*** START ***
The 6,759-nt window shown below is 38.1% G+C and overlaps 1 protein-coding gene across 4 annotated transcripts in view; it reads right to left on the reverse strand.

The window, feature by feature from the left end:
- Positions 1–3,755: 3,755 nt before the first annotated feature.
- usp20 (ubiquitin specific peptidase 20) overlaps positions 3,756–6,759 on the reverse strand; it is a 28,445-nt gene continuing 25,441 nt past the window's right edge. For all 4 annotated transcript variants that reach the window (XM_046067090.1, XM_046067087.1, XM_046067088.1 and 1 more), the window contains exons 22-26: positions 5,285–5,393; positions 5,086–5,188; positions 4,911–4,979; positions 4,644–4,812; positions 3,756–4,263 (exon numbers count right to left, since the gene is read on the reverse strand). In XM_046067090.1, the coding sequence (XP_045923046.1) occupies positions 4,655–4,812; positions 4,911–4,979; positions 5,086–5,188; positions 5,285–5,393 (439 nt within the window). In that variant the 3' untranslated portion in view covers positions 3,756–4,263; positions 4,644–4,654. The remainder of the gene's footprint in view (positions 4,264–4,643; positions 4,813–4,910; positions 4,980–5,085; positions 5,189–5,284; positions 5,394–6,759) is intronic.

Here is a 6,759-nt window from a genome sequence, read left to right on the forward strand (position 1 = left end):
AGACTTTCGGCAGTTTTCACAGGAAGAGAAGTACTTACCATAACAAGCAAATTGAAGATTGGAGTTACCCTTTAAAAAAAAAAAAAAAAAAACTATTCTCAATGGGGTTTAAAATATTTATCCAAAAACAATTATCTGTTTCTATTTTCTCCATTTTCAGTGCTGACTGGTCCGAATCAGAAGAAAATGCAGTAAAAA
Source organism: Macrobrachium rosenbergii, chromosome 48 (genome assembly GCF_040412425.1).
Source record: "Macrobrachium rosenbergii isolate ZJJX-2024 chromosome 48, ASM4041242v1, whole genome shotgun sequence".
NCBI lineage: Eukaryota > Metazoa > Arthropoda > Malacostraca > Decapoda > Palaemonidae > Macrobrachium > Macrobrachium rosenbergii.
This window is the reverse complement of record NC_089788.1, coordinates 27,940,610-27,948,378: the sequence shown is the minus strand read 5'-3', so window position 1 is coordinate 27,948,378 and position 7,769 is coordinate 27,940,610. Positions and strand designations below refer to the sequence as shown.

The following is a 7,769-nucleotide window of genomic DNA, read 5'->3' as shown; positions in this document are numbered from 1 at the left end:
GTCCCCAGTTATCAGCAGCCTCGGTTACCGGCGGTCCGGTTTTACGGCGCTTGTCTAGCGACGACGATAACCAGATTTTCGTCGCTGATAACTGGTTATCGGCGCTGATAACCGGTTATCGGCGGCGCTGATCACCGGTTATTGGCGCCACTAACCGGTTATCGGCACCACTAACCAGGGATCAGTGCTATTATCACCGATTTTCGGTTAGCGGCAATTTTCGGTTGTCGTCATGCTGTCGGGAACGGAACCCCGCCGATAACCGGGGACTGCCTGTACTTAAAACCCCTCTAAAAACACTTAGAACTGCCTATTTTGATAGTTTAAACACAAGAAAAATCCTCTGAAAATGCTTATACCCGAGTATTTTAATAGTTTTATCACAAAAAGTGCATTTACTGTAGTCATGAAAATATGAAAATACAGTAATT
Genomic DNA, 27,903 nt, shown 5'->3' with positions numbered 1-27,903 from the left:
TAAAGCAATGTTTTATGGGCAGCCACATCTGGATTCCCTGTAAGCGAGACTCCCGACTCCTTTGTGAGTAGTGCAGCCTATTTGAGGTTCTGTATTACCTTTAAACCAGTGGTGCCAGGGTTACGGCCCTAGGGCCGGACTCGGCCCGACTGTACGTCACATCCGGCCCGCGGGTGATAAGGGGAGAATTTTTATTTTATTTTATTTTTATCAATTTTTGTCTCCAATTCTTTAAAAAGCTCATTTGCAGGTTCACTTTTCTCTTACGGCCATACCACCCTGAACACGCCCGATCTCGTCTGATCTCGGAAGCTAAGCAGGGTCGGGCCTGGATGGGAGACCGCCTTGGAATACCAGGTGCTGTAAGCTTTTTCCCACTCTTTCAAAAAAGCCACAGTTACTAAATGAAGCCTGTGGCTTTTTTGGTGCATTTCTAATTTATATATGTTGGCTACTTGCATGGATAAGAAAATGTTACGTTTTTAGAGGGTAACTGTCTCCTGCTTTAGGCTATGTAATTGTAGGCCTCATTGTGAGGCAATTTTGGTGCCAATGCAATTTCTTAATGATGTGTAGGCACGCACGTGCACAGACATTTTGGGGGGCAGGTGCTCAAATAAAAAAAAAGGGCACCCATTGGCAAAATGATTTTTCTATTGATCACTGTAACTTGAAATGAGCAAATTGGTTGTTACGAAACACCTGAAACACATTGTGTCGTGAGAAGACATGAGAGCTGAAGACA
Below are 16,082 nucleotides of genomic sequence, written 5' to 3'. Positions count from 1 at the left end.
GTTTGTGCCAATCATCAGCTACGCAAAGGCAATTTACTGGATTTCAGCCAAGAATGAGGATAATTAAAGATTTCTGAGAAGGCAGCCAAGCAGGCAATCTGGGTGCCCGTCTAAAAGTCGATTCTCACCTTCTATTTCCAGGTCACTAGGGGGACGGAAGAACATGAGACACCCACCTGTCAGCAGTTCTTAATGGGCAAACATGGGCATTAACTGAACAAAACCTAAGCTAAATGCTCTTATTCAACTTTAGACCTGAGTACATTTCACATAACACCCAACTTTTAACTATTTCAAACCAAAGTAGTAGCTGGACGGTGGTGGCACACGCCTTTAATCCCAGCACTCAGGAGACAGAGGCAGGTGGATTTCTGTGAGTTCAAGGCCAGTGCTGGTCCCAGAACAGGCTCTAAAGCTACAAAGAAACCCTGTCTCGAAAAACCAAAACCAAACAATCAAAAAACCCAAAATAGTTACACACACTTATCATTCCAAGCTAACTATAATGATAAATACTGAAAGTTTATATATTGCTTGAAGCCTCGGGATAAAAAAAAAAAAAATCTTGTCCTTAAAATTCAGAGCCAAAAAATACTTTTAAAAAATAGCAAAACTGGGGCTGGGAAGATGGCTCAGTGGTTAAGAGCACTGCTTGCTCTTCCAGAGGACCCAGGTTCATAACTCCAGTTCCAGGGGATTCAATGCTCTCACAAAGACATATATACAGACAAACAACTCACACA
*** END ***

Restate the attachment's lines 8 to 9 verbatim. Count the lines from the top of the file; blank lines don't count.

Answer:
Source record: "Macrobrachium rosenbergii isolate ZJJX-2024 chromosome 48, ASM4041242v1, whole genome shotgun sequence".
NCBI lineage: Eukaryota > Metazoa > Arthropoda > Malacostraca > Decapoda > Palaemonidae > Macrobrachium > Macrobrachium rosenbergii.